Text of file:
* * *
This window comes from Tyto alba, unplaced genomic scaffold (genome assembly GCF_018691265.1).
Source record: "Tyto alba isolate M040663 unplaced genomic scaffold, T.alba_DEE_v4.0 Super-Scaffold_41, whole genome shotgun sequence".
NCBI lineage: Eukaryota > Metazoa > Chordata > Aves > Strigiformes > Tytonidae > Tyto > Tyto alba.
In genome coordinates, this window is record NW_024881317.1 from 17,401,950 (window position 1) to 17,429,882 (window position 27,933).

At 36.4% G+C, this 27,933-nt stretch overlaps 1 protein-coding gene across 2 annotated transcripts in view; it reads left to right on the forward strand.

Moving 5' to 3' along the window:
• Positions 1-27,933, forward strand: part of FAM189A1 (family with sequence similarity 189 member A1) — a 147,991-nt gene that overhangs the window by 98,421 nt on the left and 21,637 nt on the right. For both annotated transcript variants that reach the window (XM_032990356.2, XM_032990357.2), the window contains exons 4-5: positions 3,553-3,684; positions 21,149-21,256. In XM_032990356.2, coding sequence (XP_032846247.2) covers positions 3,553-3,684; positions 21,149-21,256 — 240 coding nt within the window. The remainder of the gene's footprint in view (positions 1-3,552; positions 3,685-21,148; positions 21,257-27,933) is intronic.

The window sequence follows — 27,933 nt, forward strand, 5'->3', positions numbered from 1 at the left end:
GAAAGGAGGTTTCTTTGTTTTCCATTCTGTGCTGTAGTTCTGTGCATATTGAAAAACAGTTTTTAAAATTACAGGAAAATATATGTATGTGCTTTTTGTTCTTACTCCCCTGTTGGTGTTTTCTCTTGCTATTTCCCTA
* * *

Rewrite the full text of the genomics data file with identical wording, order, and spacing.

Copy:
This window comes from Tyto alba, unplaced genomic scaffold (genome assembly GCF_018691265.1).
Source record: "Tyto alba isolate M040663 unplaced genomic scaffold, T.alba_DEE_v4.0 Super-Scaffold_41, whole genome shotgun sequence".
NCBI lineage: Eukaryota > Metazoa > Chordata > Aves > Strigiformes > Tytonidae > Tyto > Tyto alba.
In genome coordinates, this window is record NW_024881317.1 from 17,401,950 (window position 1) to 17,429,882 (window position 27,933).

At 36.4% G+C, this 27,933-nt stretch overlaps 1 protein-coding gene across 2 annotated transcripts in view; it reads left to right on the forward strand.

Moving 5' to 3' along the window:
• Positions 1-27,933, forward strand: part of FAM189A1 (family with sequence similarity 189 member A1) — a 147,991-nt gene that overhangs the window by 98,421 nt on the left and 21,637 nt on the right. For both annotated transcript variants that reach the window (XM_032990356.2, XM_032990357.2), the window contains exons 4-5: positions 3,553-3,684; positions 21,149-21,256. In XM_032990356.2, coding sequence (XP_032846247.2) covers positions 3,553-3,684; positions 21,149-21,256 — 240 coding nt within the window. The remainder of the gene's footprint in view (positions 1-3,552; positions 3,685-21,148; positions 21,257-27,933) is intronic.

The window sequence follows — 27,933 nt, forward strand, 5'->3', positions numbered from 1 at the left end:
GAAAGGAGGTTTCTTTGTTTTCCATTCTGTGCTGTAGTTCTGTGCATATTGAAAAACAGTTTTTAAAATTACAGGAAAATATATGTATGTGCTTTTTGTTCTTACTCCCCTGTTGGTGTTTTCTCTTGCTATTTCCCTA